Review: Korean Indie KOALA Oozes Charm

Contributor; Seoul, South Korea (@pierceconran)
Review: Korean Indie KOALA Oozes Charm

Simplicity is in rare supply in Korean cinema these days, so when a film like Koala comes along, it does so as a breath of fresh air. Nary an overwrought emotion, sad backstory nor superfluous tangent can be seen here. Instead, this refreshing new indie is straightforward and endearing as it leaves us to ponder the all too recognizable fates of its young and affable protagonists.

Two young men, one small and plain, the other tall and handsome, meet in acting class one day and quickly form a strong bond over frequent drinking sessions. Nine years later, we find the first working in a thankless office job and the other struggling through sporadic commercial work without ever getting his big break. One day they decide to wrest destiny back into their own hands. They quit their jobs, move in together and use all of their savings to open up a gourmet burger eatery. However, business is slow, and they can't afford to carry on like this forever.

Made by young people and aimed at them, it'll be hard for any struggling 20- or 30-year old office workers not to see themselves in this film. But lest this be some kind of call to arms for a younger generation, Koala, despite its delectably twee nature, is far from naïve. From the outset, going out and chasing your dreams seems to be the message of the day, but as the narrative wears on, problems and antagonists arise. In other words, the harsh realities of life get in the way. Of course, one expects our heroes to confront trouble, how else could a narrative like this play out? But instead of a traditional villain it's the little things that eat away at their dream: like being squeezed for an extra dollar by produce vendors or losing your gourmet cred by substituting spam for more expensive ingredients when the going gets tough.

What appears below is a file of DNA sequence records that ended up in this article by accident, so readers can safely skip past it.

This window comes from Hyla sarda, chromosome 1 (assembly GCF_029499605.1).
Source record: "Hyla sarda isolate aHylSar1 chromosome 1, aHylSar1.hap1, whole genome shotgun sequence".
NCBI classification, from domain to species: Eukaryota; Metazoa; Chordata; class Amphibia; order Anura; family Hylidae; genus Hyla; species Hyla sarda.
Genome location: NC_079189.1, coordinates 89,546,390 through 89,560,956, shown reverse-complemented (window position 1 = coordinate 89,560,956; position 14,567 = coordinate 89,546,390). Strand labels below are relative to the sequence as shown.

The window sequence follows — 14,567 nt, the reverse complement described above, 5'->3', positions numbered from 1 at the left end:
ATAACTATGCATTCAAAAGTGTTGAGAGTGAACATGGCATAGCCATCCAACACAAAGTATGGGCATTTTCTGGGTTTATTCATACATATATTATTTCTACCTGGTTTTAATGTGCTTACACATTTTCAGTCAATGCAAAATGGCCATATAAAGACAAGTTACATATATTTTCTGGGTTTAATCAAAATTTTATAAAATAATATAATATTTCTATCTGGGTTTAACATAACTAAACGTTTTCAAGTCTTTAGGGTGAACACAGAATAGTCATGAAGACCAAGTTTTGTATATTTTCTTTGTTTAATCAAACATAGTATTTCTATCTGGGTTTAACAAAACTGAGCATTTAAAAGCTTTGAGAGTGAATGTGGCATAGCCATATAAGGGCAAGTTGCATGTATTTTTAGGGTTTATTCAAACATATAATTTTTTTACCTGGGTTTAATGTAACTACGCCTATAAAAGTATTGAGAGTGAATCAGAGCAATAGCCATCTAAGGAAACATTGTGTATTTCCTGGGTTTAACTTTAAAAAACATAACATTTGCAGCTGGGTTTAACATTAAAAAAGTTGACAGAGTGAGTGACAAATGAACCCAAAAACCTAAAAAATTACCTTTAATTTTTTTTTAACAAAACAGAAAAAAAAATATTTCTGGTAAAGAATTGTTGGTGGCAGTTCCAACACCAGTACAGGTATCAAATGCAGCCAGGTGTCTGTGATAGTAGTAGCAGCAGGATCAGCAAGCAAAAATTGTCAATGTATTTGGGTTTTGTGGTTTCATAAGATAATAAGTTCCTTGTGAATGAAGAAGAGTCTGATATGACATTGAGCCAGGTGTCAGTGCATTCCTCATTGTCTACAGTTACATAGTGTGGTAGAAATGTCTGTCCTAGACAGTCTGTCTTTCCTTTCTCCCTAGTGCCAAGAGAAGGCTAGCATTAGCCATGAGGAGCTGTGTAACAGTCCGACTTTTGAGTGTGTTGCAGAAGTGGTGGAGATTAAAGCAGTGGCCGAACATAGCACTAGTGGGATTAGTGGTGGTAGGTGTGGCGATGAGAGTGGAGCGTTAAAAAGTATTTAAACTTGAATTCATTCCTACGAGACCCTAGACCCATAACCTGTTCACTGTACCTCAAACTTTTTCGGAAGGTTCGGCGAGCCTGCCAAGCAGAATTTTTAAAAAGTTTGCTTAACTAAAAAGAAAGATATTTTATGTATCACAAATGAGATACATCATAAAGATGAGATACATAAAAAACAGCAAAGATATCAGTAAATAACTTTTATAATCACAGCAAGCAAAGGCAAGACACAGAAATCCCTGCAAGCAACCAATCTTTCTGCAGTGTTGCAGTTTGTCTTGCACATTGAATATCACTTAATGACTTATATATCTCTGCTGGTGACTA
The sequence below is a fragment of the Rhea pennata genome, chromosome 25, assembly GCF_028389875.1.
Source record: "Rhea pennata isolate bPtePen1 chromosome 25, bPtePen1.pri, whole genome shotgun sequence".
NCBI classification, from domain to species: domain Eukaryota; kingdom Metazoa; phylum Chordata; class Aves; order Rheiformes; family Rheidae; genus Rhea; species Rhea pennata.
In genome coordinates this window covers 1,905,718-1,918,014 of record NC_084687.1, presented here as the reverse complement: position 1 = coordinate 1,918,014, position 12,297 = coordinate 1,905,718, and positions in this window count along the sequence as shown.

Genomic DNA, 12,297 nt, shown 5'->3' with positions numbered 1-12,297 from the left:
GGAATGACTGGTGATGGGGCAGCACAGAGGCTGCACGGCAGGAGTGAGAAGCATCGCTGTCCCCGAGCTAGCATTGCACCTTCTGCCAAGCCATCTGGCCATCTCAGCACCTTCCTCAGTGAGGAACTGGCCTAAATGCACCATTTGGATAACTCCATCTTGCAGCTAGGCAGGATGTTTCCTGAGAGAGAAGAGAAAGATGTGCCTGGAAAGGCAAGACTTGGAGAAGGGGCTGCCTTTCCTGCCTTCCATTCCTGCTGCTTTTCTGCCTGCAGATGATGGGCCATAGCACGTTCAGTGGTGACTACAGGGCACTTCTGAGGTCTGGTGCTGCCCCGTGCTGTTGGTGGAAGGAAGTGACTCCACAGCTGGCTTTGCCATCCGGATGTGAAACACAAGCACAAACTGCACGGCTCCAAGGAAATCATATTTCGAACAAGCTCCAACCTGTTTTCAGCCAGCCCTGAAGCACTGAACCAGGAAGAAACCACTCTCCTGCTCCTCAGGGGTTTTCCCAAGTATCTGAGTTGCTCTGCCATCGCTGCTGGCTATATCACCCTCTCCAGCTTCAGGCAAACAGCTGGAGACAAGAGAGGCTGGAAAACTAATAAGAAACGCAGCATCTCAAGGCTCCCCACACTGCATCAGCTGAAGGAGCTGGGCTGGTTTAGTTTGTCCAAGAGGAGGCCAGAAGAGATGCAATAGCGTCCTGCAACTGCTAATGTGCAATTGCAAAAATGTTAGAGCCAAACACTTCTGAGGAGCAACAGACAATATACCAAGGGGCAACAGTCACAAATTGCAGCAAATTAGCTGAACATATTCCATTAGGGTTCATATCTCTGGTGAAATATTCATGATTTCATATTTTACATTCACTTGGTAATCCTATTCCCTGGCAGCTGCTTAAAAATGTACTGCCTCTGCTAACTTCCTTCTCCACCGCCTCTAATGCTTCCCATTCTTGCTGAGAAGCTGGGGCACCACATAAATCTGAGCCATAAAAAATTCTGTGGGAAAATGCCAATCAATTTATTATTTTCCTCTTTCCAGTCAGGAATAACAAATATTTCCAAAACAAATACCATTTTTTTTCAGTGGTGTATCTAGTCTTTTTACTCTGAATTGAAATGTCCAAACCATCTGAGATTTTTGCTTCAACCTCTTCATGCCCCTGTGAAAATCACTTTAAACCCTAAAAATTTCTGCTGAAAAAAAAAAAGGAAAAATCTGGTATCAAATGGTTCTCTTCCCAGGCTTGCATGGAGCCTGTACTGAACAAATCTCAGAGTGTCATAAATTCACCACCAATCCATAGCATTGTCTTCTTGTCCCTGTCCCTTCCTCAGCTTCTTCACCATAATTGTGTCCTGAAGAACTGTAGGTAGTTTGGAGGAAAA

In style and form, Koala resembles a number of contemporary American independent films. The start of the film's soundtrack ebbs in with an ethereal post-rock track that brings to mind the famed Austin indie band Explosions in the Sky. Following on from that, though never dispensing with reality, the film's filter is very colorful and its characters actions sometimes 'quirky.' Perhaps this is all to make the film a little more palatable, as the narrative does sober up when it touches on some less appealing points of Korean society. Koala proves that an independent film needn't be dank and dour, a lesson that most Korean filmmakers tend to ignore, for better or for worse.

What makes Koala work so well is that it comes from a real place. The quiet oppressiveness of Korean society is never far away from these youngsters, who are trying to break free from the traditional office-bound slavery that a university degree in the country typically affords. As one of the characters quits his job to become an entrepreneur, his boss tells him that he doesn't think he can make it. It's condescending and arrogant and yet you can see that he is genuinely concerned that he won't succeed. Traditional thinking requires him to stay within the fold to survive.

Debut director Kim Joo-hwan keeps the story simple while offering a very clean low-budget aesthetic that doesn't draw too much attention to itself. This is a clever move as it shifts the responsibility of the film's success onto its cast, which is, forgive my pun, its best ingredient. Park Young-seo, following small roles in films such as Castaway on the Moon (2009) and Sunny (2011), shines as the unofficial leader of the duo. Though meek and short in stature, his kindness and quiet ambition quickly gain our trust, particularly in Park's hands. Song Yu-ha, as the wannabe actor, is also a revelation, here taking on his first lead role. Though buffoonish and a little conceited, it's quite clear that his superficial exterior conceals a big heart.

I was thoroughly taken by this unassuming indie that has been afforded precious little exposure since its debut at the Seoul Independent Film Festival last December. It reminds me a lot of last year's charming comedy Super Virgin, another film that hasn't yet made the rounds. Well-paced, steadfast in its aims and oozing with charm, Koala is a quiet winner.


  • Daniel Remón
  • Daniel Remón
  • Sonia Almarcha
  • Secun de la Rosa
  • Adolfo Fernández
  • María Morales
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2012independent filmkim joo-hwankoalakoreakorean cinemapark young-seoreviewsong yu-ha코알라Daniel RemónSonia AlmarchaSecun de la RosaAdolfo FernándezMaría MoralesShortDrama

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